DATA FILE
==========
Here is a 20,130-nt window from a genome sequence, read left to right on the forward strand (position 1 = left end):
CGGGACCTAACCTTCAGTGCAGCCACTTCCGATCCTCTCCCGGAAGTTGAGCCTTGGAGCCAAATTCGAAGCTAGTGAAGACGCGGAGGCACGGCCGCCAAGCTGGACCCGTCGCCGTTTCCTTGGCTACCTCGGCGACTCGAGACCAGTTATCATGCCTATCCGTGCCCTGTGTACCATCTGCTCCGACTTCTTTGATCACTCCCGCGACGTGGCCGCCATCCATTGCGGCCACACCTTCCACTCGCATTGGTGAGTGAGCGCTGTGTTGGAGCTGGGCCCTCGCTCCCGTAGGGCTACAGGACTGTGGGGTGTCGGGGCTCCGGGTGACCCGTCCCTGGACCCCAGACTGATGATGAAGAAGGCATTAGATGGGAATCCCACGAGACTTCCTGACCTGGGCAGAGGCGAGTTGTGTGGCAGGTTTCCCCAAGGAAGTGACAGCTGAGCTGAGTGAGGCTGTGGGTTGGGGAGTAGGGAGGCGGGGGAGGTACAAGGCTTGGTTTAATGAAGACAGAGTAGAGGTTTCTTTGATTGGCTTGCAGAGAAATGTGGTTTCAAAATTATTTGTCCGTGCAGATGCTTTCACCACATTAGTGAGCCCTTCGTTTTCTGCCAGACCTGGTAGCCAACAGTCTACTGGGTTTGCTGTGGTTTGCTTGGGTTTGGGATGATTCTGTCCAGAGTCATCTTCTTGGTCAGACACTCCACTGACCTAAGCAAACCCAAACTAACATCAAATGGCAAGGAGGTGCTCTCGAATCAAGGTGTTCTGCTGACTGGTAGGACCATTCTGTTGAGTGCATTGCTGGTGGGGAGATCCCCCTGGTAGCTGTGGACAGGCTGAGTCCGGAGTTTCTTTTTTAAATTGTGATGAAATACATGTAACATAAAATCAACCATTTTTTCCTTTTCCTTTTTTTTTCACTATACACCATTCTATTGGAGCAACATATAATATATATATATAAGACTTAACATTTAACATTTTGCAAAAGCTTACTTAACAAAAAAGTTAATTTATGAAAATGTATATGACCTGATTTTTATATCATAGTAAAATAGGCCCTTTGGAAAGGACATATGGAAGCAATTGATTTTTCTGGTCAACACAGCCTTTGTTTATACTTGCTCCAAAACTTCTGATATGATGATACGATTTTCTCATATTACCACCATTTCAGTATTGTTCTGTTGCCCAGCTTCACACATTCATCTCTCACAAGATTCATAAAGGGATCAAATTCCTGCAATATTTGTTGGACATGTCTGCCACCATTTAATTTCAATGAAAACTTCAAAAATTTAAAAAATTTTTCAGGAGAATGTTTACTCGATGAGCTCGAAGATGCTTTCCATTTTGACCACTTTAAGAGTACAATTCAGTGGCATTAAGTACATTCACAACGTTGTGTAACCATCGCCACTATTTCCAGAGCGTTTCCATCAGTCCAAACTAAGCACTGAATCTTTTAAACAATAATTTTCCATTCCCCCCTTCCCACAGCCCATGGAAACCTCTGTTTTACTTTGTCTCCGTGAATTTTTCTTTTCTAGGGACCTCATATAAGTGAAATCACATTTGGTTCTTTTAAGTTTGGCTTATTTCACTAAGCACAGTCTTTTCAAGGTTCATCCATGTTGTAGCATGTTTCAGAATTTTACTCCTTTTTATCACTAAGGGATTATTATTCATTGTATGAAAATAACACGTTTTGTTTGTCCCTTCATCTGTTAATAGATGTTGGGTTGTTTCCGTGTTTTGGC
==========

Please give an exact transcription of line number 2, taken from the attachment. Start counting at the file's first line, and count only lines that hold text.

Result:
CGGGACCTAACCTTCAGTGCAGCCACTTCCGATCCTCTCCCGGAAGTTGAGCCTTGGAGCCAAATTCGAAGCTAGTGAAGACGCGGAGGCACGGCCGCCAAGCTGGACCCGTCGCCGTTTCCTTGGCTACCTCGGCGACTCGAGACCAGTTATCATGCCTATCCGTGCCCTGTGTACCATCTGCTCCGACTTCTTTGATCACTCCCGCGACGTGGCCGCCATCCATTGCGGCCACACCTTCCACTCGCATTGGTGAGTGAGCGCTGTGTTGGAGCTGGGCCCTCGCTCCCGTAGGGCTACAGGACTGTGGGGTGTCGGGGCTCCGGGTGACCCGTCCCTGGACCCCAGACTGATGATGAAGAAGGCATTAGATGGGAATCCCACGAGACTTCCTGACCTGGGCAGAGGCGAGTTGTGTGGCAGGTTTCCCCAAGGAAGTGACAGCTGAGCTGAGTGAGGCTGTGGGTTGGGGAGTAGGGAGGCGGGGGAGGTACAAGGCTTGGTTTAATGAAGACAGAGTAGAGGTTTCTTTGATTGGCTTGCAGAGAAATGTGGTTTCAAAATTATTTGTCCGTGCAGATGCTTTCACCACATTAGTGAGCCCTTCGTTTTCTGCCAGACCTGGTAGCCAACAGTCTACTGGGTTTGCTGTGGTTTGCTTGGGTTTGGGATGATTCTGTCCAGAGTCATCTTCTTGGTCAGACACTCCACTGACCTAAGCAAACCCAAACTAACATCAAATGGCAAGGAGGTGCTCTCGAATCAAGGTGTTCTGCTGACTGGTAGGACCATTCTGTTGAGTGCATTGCTGGTGGGGAGATCCCCCTGGTAGCTGTGGACAGGCTGAGTCCGGAGTTTCTTTTTTAAATTGTGATGAAATACATGTAACATAAAATCAACCATTTTTTCCTTTTCCTTTTTTTTTCACTATACACCATTCTATTGGAGCAACATATAATATATATATATAAGACTTAACATTTAACATTTTGCAAAAGCTTACTTAACAAAAAAGTTAATTTATGAAAATGTATATGACCTGATTTTTATATCATAGTAAAATAGGCCCTTTGGAAAGGACATATGGAAGCAATTGATTTTTCTGGTCAACACAGCCTTTGTTTATACTTGCTCCAAAACTTCTGATATGATGATACGATTTTCTCATATTACCACCATTTCAGTATTGTTCTGTTGCCCAGCTTCACACATTCATCTCTCACAAGATTCATAAAGGGATCAAATTCCTGCAATATTTGTTGGACATGTCTGCCACCATTTAATTTCAATGAAAACTTCAAAAATTTAAAAAATTTTTCAGGAGAATGTTTACTCGATGAGCTCGAAGATGCTTTCCATTTTGACCACTTTAAGAGTACAATTCAGTGGCATTAAGTACATTCACAACGTTGTGTAACCATCGCCACTATTTCCAGAGCGTTTCCATCAGTCCAAACTAAGCACTGAATCTTTTAAACAATAATTTTCCATTCCCCCCTTCCCACAGCCCATGGAAACCTCTGTTTTACTTTGTCTCCGTGAATTTTTCTTTTCTAGGGACCTCATATAAGTGAAATCACATTTGGTTCTTTTAAGTTTGGCTTATTTCACTAAGCACAGTCTTTTCAAGGTTCATCCATGTTGTAGCATGTTTCAGAATTTTACTCCTTTTTATCACTAAGGGATTATTATTCATTGTATGAAAATAACACGTTTTGTTTGTCCCTTCATCTGTTAATAGATGTTGGGTTGTTTCCGTGTTTTGGC